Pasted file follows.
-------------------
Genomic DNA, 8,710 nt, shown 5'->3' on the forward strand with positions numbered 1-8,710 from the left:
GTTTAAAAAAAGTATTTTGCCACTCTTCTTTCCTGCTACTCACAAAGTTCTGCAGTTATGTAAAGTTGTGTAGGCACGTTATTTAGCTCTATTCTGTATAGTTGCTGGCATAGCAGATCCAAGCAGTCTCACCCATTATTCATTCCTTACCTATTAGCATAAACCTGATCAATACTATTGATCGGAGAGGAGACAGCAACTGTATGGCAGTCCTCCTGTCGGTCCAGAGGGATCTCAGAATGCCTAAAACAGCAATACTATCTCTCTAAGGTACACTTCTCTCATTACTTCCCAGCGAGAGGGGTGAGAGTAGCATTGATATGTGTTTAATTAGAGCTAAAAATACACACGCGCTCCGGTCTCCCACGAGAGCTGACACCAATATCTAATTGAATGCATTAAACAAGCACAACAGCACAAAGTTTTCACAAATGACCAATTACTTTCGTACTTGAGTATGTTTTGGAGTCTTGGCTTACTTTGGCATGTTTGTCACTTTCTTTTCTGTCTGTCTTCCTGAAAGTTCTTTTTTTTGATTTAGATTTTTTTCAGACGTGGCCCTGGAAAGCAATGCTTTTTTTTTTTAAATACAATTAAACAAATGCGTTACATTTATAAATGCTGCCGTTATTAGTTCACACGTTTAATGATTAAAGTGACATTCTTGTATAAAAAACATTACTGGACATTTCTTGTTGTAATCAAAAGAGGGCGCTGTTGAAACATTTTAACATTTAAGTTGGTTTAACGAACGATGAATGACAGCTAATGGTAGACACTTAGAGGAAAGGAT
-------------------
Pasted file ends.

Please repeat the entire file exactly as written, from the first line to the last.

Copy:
Genomic DNA, 8,710 nt, shown 5'->3' on the forward strand with positions numbered 1-8,710 from the left:
GTTTAAAAAAAGTATTTTGCCACTCTTCTTTCCTGCTACTCACAAAGTTCTGCAGTTATGTAAAGTTGTGTAGGCACGTTATTTAGCTCTATTCTGTATAGTTGCTGGCATAGCAGATCCAAGCAGTCTCACCCATTATTCATTCCTTACCTATTAGCATAAACCTGATCAATACTATTGATCGGAGAGGAGACAGCAACTGTATGGCAGTCCTCCTGTCGGTCCAGAGGGATCTCAGAATGCCTAAAACAGCAATACTATCTCTCTAAGGTACACTTCTCTCATTACTTCCCAGCGAGAGGGGTGAGAGTAGCATTGATATGTGTTTAATTAGAGCTAAAAATACACACGCGCTCCGGTCTCCCACGAGAGCTGACACCAATATCTAATTGAATGCATTAAACAAGCACAACAGCACAAAGTTTTCACAAATGACCAATTACTTTCGTACTTGAGTATGTTTTGGAGTCTTGGCTTACTTTGGCATGTTTGTCACTTTCTTTTCTGTCTGTCTTCCTGAAAGTTCTTTTTTTTGATTTAGATTTTTTTCAGACGTGGCCCTGGAAAGCAATGCTTTTTTTTTTTAAATACAATTAAACAAATGCGTTACATTTATAAATGCTGCCGTTATTAGTTCACACGTTTAATGATTAAAGTGACATTCTTGTATAAAAAACATTACTGGACATTTCTTGTTGTAATCAAAAGAGGGCGCTGTTGAAACATTTTAACATTTAAGTTGGTTTAACGAACGATGAATGACAGCTAATGGTAGACACTTAGAGGAAAGGAT